Decades of terrorism, known in Northern Ireland as "The Troubles," finally came to a halt almost six years ago, with a unilateral cease-fire by the Irish Republican Army. Sinn Fein leader Gerry Adams spoke of "taking the gun out of Irish politics forever." Unionist paramilitaries quickly announced they, too, would refrain from violence. Since then, there have been sporadic outbursts from time to time, but they have been roundly and speedily condemned. Though all have had enough of war, peace remains elusive. Perhaps this is so because, as St. Augustine wrote, peace is not the absence of war but the fruit of justice.
On May 6, the IRA vowed to put its weapons "completely and verifiably" out of commission and allow independent inspection of arms depots. The British government promptly named two diplomats, Martti Ahtisaari, former president of Finland, and Cyril Ramaphosa, former secretary-general of the African National Congress, to oversee the inspections. This is welcome indeed. Unionists have long chafed at the prospect of settling into government with representatives of their adversaries before the IRA had handed in their formidable arsenal. The IRA's latest move toward renunciation of force should allay the fears of unionist hard-liners and get the peace process moving again.
At this delicate stage of affairs, the northern tip of an island off the European continent should look to the process invoked in the southernmost tip of the African continent. South Africa is determined to confront the full horror of its recent past as a means of being delivered from the nightmares of apartheid. The means chosen to achieve this has been a national commission on truth and reconciliation.
It is critical that truth-telling antecedes reconciliation. Archbishop Desmond Tutu cannot yet say all South Africans are reconciled to one another. But the work of the commission he chaired has accomplished at least this: No one can ever deny the government committed heinous acts of violence against its own people.
In the rush to achieve the legitimate goal of release of prisoners from both sides of the conflict in Northern Ireland, last year's Belfast agreement did not call for a truth and reconciliation commission. But it is not too late. Without it, all parties, British and Irish, may continue to mask their responsibility for gross violations of human dignity during the three decades of the Troubles.
Some might cite President Abraham Lincoln's famous attempt to overcome the Civil War's ravages by a generous policy of general amnesty for all who had rebelled against the Union. This policy was the logical extension of Lincoln's description of the nation's postwar tasks in his second inaugural address: "to bind up the nation's wounds, to care for him who shall have borne the battle and for his widow and his orphan, to do all which may achieve and cherish a just and lasting peace among ourselves and with all nations."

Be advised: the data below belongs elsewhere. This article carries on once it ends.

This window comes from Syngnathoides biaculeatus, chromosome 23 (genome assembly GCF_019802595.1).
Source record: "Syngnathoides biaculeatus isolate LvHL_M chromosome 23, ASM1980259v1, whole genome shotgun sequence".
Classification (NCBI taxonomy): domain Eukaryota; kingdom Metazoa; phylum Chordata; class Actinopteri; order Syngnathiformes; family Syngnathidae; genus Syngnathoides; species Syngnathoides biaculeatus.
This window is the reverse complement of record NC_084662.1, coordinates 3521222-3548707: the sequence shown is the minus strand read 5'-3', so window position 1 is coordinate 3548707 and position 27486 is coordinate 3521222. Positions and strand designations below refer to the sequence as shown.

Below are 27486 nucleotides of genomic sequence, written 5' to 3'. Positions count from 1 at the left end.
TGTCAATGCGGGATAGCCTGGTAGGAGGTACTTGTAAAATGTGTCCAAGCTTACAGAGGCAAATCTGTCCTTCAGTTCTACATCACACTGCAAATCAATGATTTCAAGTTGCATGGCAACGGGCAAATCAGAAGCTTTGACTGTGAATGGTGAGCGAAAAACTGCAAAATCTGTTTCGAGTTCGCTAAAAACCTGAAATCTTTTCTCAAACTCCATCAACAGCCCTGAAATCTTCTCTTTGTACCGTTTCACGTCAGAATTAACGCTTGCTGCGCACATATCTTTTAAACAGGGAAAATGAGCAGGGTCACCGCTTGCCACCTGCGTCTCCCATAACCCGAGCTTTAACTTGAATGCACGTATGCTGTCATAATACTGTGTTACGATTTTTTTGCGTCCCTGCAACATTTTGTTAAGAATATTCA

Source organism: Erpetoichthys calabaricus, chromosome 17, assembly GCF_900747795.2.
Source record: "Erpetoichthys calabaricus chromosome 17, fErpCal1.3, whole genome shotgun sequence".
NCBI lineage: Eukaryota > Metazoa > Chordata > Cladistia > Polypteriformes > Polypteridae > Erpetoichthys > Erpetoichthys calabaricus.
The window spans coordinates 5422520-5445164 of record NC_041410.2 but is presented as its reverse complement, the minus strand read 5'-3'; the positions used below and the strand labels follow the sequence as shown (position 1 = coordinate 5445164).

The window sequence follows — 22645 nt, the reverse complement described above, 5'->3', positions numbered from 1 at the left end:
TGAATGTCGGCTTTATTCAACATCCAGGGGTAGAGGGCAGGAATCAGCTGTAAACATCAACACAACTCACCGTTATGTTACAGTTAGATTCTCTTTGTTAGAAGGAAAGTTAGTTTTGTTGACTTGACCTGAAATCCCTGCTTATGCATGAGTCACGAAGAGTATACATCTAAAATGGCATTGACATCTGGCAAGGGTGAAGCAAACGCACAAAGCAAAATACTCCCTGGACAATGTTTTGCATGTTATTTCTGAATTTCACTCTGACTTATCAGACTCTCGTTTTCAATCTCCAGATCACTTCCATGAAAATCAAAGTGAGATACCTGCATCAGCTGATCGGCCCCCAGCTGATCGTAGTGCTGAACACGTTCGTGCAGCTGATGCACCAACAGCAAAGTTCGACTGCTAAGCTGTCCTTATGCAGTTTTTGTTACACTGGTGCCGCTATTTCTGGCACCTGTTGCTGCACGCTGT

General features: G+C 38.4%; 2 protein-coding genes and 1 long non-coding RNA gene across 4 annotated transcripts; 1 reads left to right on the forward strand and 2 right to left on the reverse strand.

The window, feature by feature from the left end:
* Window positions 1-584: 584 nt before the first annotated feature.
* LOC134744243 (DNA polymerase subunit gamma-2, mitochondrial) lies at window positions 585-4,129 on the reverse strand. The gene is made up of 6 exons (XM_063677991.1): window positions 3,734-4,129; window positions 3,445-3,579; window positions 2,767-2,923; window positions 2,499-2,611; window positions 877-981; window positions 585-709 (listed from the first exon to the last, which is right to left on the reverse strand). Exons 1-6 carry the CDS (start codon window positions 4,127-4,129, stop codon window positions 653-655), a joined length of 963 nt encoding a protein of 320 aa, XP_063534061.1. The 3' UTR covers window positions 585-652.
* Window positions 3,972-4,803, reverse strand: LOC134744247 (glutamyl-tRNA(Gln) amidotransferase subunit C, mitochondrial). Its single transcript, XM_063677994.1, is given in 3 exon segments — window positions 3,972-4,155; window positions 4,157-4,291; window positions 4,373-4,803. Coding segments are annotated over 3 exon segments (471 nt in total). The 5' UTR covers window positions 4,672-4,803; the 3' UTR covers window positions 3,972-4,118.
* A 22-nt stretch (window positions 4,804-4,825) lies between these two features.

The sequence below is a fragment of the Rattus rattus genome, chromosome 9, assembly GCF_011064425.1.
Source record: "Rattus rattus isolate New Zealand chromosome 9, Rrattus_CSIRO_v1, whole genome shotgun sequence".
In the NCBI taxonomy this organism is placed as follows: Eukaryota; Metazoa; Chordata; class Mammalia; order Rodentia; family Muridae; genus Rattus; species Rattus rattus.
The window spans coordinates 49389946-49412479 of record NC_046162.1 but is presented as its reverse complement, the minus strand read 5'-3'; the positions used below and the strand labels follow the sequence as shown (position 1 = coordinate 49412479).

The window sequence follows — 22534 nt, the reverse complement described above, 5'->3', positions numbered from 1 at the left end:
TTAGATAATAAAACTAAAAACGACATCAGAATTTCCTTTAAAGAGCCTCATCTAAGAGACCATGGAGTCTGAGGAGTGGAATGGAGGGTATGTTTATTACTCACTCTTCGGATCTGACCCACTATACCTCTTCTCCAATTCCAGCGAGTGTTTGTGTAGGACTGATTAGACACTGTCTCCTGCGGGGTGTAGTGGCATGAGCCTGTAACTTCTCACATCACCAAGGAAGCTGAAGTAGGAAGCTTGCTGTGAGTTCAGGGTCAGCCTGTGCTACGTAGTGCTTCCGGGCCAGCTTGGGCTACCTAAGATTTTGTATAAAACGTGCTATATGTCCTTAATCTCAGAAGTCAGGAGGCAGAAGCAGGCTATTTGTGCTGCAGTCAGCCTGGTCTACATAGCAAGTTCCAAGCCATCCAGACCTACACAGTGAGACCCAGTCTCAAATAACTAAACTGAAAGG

According to this line of thinking, the safest path forward after deep division is to forget about the past. In its root meaning, amnesty means forgetting. At some future date, the Irish may be blessed with the gift of amnesia about historical wounds. But now may not be the time.
As President Bill Clinton learned during his visit to Ireland in 1997, both communities in Northern Ireland, nationalists and unionists, suffered grievances at the hands of the other. The memories of injury run deep and, in many cases, bind community together. This is akin to how Civil War stories preserve communal identity in areas of the U.S. South. The very nomenclature for the conflict--"War between the States" or "War of Northern Aggression"--is laden with feeling.
The nationalist community is deeply scarred by the trauma of continuing colonialism that Americans rejected more than two centuries ago. Though the unionist community is more numerous in the north, it, too, considers itself a besieged minority within the entire Irish population. Both communities fear abandonment, by Dublin on the part of nationalists, by London on the part of unionists.
The remembrances of injustices are, in many cases, historical. Nationalist farmers trace the inferiority of their lands not merely to the partition of 1922 but to the eviction of their ancestors by the Britons and the plantation of Scots on better farmland in 1606. Nationalists recall the atrocities of Oliver Cromwell, who slaughtered women and children later in the 17th century. Or they reach back to the first appearance of the "bloody British" in 1170, in the person of a Norman general known as "Strongbow," with no mention of the fact that Strongbow was invited to enter a raging conflict among Irish tribal chieftains by one of the contending parties.